2020-02-19
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Community input will help move Sheridan’s wellness strategy in the right direction

Leah State aims to make Sheridan a healthier campus to live, work, and learn in.

State is the manager for wellness and counselling at Sheridan. She wants to provide an opportunity for people to provide feedback with regards to wellness and what the community’s priorities should be.

“It shouldn’t just be my decision or [the Director’s] decision as to where to start, we need the community to say okay we know this is a long-term plan but over the first year or three year you must start here,” State said.

Courtesy of Sheridan College.

Tammy Datars is the manager of Sheridan’s health clinics at the college’s three campuses. She said that gathering feedback from people that a strategy directly affects is important.


“If you are going to design a wellness strategy that is supposed to affect faculty and students, you need to actually find out what the students, faculty, and staff feel wellness is in their world, because you can start all kinds of initiatives and say okay this is the wellness strategy, but if it doesn’t relate to anybody that that’s wellness for them, then it’s not going to be an effective use of a strategy,” said Datars.

In order to do this, feedback sessions for Sheridan’s community wellness strategy will take place at the Davis campus on January 23 from 2:30 p.m. to 4:30 p.m. in room M9 and at the Trafalgar campus on January 31 from 10:30 a.m. to 12:00 p.m. at the conference centre. There, students can ask questions, make comments, express concerns, or offer suggestions regarding the college’s wellness strategy.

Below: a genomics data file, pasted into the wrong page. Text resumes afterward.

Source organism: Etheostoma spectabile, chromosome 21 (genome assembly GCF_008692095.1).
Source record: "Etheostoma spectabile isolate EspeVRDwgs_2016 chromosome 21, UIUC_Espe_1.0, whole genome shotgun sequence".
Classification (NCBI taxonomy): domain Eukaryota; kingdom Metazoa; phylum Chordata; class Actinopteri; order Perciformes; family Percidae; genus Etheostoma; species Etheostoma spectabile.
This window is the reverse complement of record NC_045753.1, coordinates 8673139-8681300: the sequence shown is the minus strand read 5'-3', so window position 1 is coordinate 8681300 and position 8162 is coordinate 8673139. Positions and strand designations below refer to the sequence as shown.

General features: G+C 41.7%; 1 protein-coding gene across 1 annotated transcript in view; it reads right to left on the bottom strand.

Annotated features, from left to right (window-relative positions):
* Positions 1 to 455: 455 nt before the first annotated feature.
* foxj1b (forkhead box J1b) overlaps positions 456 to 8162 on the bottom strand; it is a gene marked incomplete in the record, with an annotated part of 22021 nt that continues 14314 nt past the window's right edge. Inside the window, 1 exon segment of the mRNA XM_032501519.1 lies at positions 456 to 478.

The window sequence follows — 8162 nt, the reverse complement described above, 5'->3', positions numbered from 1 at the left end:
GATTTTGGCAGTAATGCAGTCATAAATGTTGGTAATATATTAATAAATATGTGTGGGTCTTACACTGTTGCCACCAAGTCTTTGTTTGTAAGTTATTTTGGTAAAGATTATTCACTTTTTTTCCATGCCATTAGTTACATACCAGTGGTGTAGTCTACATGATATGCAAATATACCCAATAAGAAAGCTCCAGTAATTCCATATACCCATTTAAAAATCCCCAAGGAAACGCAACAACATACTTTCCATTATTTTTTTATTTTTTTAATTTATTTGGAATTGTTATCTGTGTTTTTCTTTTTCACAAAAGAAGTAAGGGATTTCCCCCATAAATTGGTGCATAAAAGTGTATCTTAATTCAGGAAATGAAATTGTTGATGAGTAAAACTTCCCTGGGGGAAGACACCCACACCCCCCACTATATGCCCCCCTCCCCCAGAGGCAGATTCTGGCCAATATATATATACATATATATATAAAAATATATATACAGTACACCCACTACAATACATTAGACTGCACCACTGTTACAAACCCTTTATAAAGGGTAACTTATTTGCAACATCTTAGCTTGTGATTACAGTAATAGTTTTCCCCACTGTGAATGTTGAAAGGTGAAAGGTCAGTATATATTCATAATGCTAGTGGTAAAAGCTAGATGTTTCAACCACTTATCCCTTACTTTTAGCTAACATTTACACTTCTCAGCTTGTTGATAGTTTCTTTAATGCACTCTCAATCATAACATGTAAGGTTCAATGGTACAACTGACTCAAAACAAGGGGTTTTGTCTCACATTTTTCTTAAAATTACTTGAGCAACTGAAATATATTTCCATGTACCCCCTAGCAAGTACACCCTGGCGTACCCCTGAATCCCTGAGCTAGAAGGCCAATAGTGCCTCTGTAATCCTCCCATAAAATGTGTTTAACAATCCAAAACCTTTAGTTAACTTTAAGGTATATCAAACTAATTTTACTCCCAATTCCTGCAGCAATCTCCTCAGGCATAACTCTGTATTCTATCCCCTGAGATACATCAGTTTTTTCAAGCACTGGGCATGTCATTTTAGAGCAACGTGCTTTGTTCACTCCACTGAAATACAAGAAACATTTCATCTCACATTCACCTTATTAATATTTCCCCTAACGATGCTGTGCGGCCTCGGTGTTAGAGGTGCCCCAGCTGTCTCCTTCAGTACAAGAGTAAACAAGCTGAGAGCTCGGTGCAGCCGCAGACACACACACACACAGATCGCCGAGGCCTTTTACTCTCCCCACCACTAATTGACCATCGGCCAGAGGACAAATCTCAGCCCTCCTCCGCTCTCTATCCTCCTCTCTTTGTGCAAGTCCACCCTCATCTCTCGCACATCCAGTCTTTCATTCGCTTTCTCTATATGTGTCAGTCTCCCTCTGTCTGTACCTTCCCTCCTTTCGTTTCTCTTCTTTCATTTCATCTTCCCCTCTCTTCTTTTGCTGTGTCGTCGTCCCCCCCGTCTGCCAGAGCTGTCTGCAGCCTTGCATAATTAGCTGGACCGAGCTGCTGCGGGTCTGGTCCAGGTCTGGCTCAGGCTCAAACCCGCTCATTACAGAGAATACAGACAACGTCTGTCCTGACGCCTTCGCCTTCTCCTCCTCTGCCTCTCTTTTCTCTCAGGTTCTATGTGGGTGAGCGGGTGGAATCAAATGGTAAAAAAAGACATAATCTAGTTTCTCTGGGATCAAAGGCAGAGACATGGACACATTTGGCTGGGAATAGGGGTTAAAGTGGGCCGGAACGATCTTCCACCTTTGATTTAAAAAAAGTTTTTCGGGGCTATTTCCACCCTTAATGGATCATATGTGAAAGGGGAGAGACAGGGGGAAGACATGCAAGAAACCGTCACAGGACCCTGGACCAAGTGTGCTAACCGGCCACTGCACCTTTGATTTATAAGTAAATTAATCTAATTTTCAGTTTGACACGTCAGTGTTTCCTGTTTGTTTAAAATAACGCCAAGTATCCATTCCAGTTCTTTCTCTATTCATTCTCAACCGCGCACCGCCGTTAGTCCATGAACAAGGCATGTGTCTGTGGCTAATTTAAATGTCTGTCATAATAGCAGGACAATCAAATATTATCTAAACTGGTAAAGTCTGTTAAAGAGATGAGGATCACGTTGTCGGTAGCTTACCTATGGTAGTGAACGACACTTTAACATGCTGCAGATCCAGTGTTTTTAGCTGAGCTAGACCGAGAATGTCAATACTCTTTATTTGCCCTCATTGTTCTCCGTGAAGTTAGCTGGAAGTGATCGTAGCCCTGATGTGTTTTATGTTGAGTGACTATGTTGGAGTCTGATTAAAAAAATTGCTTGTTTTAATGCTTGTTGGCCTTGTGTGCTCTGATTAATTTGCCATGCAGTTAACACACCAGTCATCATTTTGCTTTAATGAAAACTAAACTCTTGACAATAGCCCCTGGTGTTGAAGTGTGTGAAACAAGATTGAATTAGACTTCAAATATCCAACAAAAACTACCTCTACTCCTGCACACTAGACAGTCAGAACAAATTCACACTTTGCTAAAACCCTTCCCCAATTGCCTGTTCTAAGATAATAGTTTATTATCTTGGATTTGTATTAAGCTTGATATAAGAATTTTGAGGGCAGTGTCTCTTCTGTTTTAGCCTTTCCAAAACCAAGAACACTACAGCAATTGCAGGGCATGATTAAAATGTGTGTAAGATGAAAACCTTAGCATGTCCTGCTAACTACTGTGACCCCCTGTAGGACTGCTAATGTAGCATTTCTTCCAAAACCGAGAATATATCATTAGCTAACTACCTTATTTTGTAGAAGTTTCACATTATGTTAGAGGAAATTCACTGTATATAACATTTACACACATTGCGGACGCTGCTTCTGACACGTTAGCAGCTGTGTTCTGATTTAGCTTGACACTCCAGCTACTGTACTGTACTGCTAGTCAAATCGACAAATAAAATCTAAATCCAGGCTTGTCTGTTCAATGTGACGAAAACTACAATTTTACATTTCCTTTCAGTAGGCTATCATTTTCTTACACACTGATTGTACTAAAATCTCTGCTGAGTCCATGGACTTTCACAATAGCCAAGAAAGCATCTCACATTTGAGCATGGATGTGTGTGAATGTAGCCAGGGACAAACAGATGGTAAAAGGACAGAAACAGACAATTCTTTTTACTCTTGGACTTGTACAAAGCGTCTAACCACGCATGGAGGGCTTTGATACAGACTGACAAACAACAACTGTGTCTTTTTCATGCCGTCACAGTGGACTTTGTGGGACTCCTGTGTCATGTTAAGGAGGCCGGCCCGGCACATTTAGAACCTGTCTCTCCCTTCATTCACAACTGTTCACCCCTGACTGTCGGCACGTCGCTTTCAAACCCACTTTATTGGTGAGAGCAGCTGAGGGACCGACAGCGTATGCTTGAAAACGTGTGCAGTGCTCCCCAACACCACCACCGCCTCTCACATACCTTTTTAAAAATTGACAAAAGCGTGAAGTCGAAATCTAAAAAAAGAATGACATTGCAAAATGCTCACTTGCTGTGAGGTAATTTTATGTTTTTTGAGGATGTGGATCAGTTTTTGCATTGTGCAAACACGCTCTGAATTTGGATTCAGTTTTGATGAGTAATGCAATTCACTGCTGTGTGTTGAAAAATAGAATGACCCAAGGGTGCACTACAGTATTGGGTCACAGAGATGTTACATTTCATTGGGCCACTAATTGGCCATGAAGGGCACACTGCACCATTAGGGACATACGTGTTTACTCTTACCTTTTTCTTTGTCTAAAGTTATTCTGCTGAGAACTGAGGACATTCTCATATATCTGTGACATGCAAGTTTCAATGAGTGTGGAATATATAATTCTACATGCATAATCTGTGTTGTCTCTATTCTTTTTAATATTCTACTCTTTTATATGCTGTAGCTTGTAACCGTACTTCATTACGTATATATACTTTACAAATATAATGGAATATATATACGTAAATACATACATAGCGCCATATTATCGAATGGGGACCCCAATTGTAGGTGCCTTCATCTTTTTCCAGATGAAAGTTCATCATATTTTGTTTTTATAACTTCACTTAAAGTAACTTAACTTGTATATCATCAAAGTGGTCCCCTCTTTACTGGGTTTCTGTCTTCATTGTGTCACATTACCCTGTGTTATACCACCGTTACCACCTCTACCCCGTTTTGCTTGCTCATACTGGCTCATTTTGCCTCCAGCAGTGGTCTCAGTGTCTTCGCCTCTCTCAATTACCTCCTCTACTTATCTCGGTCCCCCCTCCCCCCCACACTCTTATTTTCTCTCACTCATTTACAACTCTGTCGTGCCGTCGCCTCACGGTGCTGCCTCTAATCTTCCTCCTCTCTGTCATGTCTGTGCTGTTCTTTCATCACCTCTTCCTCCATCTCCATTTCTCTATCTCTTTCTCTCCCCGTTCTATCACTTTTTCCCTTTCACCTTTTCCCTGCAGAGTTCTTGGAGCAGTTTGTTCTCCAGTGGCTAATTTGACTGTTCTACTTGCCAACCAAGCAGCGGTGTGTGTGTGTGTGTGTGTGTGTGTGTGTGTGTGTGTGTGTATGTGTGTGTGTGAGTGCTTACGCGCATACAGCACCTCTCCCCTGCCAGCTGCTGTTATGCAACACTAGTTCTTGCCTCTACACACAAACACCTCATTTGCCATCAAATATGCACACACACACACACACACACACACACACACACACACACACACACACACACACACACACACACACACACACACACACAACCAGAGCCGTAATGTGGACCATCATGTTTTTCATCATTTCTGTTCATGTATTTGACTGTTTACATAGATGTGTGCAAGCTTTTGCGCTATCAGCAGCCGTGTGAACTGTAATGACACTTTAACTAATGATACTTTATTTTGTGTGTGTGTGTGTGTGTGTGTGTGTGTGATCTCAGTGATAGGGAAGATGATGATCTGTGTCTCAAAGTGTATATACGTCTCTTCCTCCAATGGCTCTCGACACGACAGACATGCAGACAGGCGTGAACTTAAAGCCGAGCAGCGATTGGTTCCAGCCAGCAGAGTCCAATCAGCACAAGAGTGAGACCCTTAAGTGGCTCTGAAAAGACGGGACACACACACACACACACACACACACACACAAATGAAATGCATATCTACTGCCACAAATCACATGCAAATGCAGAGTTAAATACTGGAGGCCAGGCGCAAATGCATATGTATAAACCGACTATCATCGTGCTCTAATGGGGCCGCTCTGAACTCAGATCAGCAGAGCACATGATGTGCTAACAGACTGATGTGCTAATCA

The strategy is called Sheridan 2024: Galvanizing Education for a Complex World. It is grounded in principles outlined in the Okanagan Charter, an international charter that promotes health on university and college campuses.

The student health & wellness centre at Sheridan’s Trafalgar campus.

State explained that while a lot has been done about wellness at Sheridan, it hasn’t necessarily been coordinated.

“There was no shared definition [for wellness], there was no opportunity for people to connect about wellness issues, it was all done in these silos. So I think the point of this is to recognize amazing work that’s already been done, amplify it, and make it a bit more cohesive under the strategy so that there’s some direction,” State said.

Students must register to attend the feedback sessions or can submit anonymous feedback through Sheridan’s wellness strategy website.

Raymond Cabbab
Written by
Raymond Cabbab

Raymond Cabbab is a journalism student with a passion for international relations. His goal is to give a voice to underserved communities around the globe.

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